Track 5 is “Beef” – I like the funky beat a lot on this:

All Music lists the topics on the album as “black history, homelessness, racism, police brutality and materialism”.  “KRS was often compared to Chuck D because of his consistently sociopolitical focus, but he has his own unique mixture of black nationalism, Eastern religion, (both Hinduism and Buddhism) and Rastafarian philosphophy”.  However, some critics said it wasn’t as popular as other albums because in places it was “preachy”.

Track 6 is “House N*ggas”:

Track 8 is Love’s Gonna Get’cha (Material Love) (original video):

A ragga-sounding track was “100 Guns”:

“Ya Strugglin” was track 10:

“Breath Control II” was a slower,  laid back track:

“Homeless” – track 14:

“The Kenny Parker Show” another laid back track:

“The Racist” – track 18:

“7 Dee Jays” featuring Heather B and Ms. Melodie:

“30 Cops or More” a ragga-influenced track:

In ’91 he released a live album “B.D.P Live Hardcore” – the first live rap concert album.  

He also released H.E.A.L – Human Education Against Lies – album “Civilization Vs. Technology”.

Track one was “Heal Yourself” featuring many big name artists:

The same year he collaborated with Shabba Ranks on “Jam”.

“Sex And Violence”

In ’92, the album “Sex and Violence” was released.  It was the first album to feature multiple producers and it critics said it sounded more “up to date” because of this.

Track 1 – “The Original Way” a reggae-influenced track:

Track 2 – “Duck Down” (original video):

“13 And Good” (original video)

“We In There” (original video):

‘The track “Build And Destroy” deals with KRS-One’s ideological differences—as a self-proclaimed humanist—with X-Clan and its brand of Afrocentrism. Previously, and on numerous occasions, the X-Clan had denounced any association with the concept of humanism, instead affirming its pro-Black stance. This, according to KRS-One’s younger brother and Boogie Down Production’s DJ Kenny Parker, was an insinuation that KRS was a “sell-out.”‘

An incident with P.M. Dawn also happened this year – KRS explains “After several disrespectful comments made by rapper Prince B of the group P.M. Dawn about KRS-One “Wanting to be a teacher, but a teacher of what,” KRS-One and others interrupted P.M. Dawn’s concert performance at T-Money’s birthday party in Manhatten resulting in P.M. Dawn being thrown off stage and into the crowd.  KRS-One later apologised for the incident.”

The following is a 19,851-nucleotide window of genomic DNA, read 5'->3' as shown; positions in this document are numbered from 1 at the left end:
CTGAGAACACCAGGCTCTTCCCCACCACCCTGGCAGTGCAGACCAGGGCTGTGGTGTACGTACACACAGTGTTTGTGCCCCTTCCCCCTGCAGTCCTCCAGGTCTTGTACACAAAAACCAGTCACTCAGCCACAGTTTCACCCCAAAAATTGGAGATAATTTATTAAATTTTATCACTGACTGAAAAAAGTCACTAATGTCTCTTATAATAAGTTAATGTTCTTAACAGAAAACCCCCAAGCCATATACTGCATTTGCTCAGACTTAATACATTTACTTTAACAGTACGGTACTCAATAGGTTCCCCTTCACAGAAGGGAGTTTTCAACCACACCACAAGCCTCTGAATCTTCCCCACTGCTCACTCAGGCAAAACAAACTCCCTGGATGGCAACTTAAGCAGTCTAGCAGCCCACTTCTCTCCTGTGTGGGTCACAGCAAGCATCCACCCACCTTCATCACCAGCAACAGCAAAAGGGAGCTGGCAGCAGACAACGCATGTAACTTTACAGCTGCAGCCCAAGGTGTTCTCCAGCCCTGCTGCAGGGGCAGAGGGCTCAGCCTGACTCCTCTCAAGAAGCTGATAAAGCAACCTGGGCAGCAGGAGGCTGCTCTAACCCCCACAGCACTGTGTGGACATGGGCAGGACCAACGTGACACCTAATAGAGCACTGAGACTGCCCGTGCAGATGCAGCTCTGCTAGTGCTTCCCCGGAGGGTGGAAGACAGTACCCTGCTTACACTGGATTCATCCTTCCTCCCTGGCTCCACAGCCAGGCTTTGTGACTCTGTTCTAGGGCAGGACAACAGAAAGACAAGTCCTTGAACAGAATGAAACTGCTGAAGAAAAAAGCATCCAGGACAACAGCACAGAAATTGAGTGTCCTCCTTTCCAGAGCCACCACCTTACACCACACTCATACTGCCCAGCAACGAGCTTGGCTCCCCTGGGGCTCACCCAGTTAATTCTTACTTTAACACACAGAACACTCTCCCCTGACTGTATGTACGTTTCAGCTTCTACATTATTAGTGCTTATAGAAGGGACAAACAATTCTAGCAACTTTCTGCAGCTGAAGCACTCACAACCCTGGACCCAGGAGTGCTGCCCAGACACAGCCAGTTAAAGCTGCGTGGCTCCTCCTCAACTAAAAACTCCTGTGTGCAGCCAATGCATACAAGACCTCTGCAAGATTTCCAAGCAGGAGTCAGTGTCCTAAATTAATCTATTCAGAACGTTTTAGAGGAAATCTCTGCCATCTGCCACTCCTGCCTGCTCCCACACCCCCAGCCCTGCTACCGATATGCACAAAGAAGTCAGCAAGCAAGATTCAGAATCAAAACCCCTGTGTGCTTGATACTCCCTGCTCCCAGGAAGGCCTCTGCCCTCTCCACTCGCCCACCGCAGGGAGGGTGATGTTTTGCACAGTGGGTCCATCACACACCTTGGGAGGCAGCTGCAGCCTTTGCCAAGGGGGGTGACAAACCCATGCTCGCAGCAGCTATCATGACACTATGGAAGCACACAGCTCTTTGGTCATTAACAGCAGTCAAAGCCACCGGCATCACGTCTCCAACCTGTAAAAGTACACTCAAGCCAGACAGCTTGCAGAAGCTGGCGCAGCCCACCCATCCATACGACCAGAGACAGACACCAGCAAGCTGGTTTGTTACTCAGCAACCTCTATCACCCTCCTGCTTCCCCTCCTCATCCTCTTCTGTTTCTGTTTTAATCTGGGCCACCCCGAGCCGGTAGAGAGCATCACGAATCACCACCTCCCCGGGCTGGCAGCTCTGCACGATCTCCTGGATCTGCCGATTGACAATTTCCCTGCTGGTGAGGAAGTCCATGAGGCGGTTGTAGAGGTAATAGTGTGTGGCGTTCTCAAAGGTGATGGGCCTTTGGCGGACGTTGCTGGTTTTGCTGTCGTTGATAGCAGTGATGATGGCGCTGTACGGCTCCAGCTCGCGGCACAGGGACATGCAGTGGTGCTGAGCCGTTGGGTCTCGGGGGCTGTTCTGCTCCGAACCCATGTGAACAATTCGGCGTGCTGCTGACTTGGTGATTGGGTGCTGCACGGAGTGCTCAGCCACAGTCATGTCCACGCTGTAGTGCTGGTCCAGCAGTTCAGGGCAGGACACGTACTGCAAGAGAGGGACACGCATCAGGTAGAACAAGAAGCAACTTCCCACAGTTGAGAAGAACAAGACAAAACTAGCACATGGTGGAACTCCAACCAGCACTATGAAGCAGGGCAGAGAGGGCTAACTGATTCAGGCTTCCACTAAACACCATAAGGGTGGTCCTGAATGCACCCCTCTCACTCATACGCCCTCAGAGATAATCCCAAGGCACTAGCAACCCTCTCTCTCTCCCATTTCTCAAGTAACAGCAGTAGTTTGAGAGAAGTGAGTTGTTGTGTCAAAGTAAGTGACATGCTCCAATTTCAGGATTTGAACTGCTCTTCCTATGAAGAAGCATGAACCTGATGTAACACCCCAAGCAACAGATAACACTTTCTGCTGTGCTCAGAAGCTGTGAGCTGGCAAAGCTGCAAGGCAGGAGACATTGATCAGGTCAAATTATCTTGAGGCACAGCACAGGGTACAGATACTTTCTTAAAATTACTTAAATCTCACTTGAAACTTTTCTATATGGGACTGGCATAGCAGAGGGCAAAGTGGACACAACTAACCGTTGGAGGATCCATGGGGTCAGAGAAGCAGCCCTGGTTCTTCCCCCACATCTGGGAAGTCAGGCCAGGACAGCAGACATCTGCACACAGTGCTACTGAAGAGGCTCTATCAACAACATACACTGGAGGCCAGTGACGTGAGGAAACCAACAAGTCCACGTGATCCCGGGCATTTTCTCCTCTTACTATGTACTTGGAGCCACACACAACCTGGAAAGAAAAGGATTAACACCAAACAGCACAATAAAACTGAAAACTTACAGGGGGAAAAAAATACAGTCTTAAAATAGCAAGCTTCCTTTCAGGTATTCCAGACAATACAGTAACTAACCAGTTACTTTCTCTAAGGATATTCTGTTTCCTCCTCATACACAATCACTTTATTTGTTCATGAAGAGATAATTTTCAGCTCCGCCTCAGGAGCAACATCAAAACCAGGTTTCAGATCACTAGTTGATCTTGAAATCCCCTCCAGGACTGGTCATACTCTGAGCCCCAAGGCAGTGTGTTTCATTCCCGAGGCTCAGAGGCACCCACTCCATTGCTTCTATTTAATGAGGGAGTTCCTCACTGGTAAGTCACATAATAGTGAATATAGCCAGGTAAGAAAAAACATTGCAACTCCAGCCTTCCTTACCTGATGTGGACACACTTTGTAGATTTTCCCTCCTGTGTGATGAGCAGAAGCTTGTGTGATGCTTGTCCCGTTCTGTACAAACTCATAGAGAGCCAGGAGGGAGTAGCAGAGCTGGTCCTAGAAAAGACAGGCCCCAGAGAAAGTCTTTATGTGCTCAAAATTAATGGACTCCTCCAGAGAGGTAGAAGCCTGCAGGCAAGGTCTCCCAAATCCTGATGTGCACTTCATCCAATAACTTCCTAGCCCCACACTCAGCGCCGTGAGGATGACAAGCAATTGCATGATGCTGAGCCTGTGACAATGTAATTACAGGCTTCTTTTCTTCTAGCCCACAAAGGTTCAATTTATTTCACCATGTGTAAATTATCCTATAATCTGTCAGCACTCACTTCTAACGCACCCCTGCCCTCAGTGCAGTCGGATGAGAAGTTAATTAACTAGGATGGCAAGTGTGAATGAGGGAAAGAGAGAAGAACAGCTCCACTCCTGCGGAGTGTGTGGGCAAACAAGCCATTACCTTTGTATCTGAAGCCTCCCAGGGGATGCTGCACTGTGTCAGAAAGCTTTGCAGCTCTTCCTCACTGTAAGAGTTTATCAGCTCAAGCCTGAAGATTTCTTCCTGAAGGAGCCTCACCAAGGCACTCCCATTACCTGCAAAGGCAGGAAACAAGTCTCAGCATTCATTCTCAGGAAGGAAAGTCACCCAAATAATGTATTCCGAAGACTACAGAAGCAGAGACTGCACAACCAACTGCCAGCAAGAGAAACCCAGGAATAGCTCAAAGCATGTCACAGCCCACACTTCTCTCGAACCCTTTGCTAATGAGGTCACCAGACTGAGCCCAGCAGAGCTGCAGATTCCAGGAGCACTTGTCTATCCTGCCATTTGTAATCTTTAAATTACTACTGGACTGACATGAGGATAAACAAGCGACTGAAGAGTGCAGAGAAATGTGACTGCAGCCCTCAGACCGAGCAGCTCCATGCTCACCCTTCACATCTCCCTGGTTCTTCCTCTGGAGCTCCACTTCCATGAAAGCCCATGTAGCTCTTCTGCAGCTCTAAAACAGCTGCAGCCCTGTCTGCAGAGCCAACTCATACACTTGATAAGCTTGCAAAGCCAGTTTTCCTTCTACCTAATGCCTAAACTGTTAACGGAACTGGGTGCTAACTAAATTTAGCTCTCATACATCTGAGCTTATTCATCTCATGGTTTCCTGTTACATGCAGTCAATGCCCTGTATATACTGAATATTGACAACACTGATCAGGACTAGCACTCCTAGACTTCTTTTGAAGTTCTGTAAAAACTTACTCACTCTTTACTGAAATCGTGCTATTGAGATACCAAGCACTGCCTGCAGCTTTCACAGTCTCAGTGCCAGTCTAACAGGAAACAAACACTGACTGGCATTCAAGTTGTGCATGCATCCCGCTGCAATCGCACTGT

‘KRS One has stated that the album “Sex and Violence” sold about 250,000 copies, half of what the previous BDP album (Edutainment) sold, and he believes this was due to the PM Dawn incident that year.

He also studied and toured with Kwame Toure and the All African People’s Revolutionary Party.

“Return Of The Boom Bap”

In ’93 the album “The Return Of The Boom Bap” came out.  The style of production on this album returned to the “spare, gritty” sound of “Criminal Minded”.  Wikipedia noted that ‘Unlike the majority of the Boogie Down Productions LP’s, KRS took a step back from the production duties, letting DJ Premier, Showbiz and Kid Capri handle the beats in addition to his four contributions.’

Track 4 – “Mortal Thought”

“Slap Them Up”:

At this point he stopped releasing albums under the Boogie Down Productions name and began using his own name, KRS-One.  Songs on this album included “Sound of da Police” (original video):

“Mad Crew” was track 8 on the album:

“Brown Skin Woman” was track 10:

“Return Of The Boom Bap” was track 11:

Track 12 “Stop Frontin'”:

Track 13 “Higher Level”:

‘In ’98, the album was selected as one of The Source’s 100 Best Rap Albums. The record was originally rated 4 mics in The Source in ’93.’

He also formed a management company “Front Page Entertainment” in ’93 which helped launch the careers of artists such as Fat Joe and Wyclef Jean.

KRS-One produced 12″ singles “Shoot To Kill” and “Take It Easy” for Hip Hop Reggae artist Mad Lion, and “Sparkin Mad Izm” for rap group Channel Live the same year.

He appeared on the “Menace To Society” soundtrack with “The Pee Is Free”.

Next week is “Part II” of KRS-One’s Hip Hop History..

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2 thoughts on “Hip Hop History ~ KRS-One [Part I]

  1. Pingback: Celebrity Crime Files, The Death of Hip Hop Pioneer DJ Scott LaRock Tonight On TVONE At 9PM | MalikaLovedotcom

  2. Pingback: Hip Hop History ~ KRS-One [Part II] | 1ncredible